What other ways do we value diversity in our lives? In our finances, for instance. I wouldn’t want my pension fund to be only invested into one type of business in one area of the country. A balanced portfolio is the ultimate goal based on the financial managers I’ve talked with. What about in sports or music; would you build a football team of only fullbacks? Or a band with only trumpets?

While I think I’m a pretty good team player, would I want to have a team with just people like me on it? No. I like thinking up ideas and ways to solve problems. I need people who can put my ideas into practice and help implement the things that I think could be done.

There is some research that indicates that diverse teams make better decisions. That may not be too surprising if you think about it. People with a variety of experiences will have different insights in how to solve a problem and use that variety of insights to deal with the challenges faced.

Our world is a vast and diverse one, filled with people, foods and cultures of a variety that is staggering. How does that diversity translate to our community of Middletown and our larger region of the commonwealth of Pennsylvania? I’ve created a series of discussions on the diversity of our world and community that explores that very concept. These will be held at the Presbyterian Congregation of Middletown (at the corner of Union and Water streets) from 9:15 to 10:15 a.m. on Sunday, Sept. 16, 23 and 30.

On Sept. 16, Mike Woodworth will be the presenter, talking about the diversity of borough residents, based on pictures taken at the recent National Night Out. He is a member of the Middletown Borough Council and chairman of the Human Relations Committee. He will also talk about plans for a Community Art Show event on Sept. 22.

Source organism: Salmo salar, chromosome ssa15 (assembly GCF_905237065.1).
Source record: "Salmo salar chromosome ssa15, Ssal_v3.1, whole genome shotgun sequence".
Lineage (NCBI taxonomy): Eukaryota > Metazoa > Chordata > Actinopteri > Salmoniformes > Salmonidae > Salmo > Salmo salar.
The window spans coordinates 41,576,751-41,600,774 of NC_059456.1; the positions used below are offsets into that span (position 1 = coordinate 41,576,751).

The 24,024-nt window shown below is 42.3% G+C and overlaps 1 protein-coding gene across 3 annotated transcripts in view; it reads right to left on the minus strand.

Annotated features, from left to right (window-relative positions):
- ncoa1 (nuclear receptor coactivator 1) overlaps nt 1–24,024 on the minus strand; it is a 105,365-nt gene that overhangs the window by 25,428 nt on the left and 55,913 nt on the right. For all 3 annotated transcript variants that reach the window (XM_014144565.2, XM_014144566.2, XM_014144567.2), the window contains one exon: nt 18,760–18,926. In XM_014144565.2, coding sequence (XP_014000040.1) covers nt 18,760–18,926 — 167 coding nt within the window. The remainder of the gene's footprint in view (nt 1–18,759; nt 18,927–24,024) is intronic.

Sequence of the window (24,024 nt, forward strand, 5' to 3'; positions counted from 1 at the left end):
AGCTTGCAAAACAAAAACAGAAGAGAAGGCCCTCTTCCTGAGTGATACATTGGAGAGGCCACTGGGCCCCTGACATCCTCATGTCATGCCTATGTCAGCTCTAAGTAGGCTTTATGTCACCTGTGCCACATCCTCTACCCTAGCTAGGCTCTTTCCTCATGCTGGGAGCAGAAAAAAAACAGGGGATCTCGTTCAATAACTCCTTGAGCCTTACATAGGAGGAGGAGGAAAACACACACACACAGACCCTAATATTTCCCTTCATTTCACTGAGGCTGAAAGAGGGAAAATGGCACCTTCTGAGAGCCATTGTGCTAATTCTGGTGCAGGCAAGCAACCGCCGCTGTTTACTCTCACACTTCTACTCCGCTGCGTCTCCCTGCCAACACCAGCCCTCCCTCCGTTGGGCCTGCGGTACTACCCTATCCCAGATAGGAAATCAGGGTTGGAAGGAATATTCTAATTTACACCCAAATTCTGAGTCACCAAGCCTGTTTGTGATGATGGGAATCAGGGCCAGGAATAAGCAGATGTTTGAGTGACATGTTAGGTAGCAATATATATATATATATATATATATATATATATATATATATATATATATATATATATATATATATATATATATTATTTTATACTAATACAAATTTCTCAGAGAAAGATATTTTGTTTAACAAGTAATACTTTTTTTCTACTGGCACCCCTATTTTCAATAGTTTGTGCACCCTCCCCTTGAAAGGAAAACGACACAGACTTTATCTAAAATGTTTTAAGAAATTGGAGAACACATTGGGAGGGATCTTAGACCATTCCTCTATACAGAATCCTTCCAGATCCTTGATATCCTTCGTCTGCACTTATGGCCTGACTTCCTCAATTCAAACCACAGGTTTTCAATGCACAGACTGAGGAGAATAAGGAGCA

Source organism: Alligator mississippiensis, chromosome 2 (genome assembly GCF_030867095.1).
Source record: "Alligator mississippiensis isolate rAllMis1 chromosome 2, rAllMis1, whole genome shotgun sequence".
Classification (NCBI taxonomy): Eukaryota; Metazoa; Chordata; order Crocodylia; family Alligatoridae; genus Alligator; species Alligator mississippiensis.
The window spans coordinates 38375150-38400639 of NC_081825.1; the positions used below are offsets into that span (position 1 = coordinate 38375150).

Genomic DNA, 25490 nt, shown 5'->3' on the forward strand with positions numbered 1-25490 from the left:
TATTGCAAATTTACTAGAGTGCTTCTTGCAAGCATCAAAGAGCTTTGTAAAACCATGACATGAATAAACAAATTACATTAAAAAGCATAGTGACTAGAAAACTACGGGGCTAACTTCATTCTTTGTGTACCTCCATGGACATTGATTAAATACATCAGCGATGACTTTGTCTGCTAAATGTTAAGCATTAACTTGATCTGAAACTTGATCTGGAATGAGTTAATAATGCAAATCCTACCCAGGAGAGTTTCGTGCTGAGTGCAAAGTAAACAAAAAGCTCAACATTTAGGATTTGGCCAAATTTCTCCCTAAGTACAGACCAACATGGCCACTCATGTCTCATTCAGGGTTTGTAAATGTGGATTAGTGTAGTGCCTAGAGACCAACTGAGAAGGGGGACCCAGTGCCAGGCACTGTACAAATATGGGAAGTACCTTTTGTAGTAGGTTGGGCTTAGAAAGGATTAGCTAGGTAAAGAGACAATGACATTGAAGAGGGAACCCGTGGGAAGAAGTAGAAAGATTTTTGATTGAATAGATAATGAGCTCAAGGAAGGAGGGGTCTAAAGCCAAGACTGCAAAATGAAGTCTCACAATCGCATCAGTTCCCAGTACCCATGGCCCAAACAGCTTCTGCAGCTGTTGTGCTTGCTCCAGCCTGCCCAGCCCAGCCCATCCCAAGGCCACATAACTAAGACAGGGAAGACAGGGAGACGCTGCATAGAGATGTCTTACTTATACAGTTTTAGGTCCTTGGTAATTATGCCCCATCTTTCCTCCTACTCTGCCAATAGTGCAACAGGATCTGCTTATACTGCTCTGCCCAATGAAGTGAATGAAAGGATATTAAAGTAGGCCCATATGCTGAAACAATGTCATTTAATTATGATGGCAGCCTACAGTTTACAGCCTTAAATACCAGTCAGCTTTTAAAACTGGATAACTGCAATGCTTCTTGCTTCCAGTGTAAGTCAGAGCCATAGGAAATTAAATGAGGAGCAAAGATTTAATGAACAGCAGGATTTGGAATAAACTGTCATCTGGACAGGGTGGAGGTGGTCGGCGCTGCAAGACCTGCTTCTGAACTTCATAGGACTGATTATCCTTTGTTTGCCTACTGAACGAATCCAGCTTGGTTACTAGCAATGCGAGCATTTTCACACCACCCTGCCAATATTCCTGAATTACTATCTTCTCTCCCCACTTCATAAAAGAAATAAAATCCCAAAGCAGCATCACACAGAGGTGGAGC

On Sept. 23, Anna Marshall, will be the presenter. Marshall is global education coordinator at Penn State Harrisburg. In this role, she organizes new international student orientation programs, oversees and implements co-curricular programming for international students, and provides cultural trainings to faculty and staff. She will talk about the international student population on the Penn State Harrisburg campus, their financial impact on the state of Pennsylvania, and the programs for these students that are also open to our community.

On. Sept. 30, the presenter will be Christine Baer, the congregational resource developer at Church World Service Lancaster. Through her role at the Church World Service, Christine works alongside the local faith community of central Pennsylvania in their welcome of refugees. She manages the local CWS Welcome Team program and pairs teams with newly arrived refugee individuals or families from the Democratic Republic of Congo, Somalia, Syria, Burma, Bhutan and Eritrea. Christine will discuss the work that Church World Service and our community do in welcoming newcomers from around the world to a place of safety.

I value the diversity of the fabric of our community and I hope you do, too. Come learn more about what diversity we have here in Middletown, the campus and in the region and how to celebrate it.

Susannah Gal is associate dean of research and outreach and a professor of biology at Penn State Harrisburg, and is a member of the Press & Journal Editorial Board. She has lived around the world and made Middletown her home in 2015. She can be reached at susannahgal1000@gmail.com.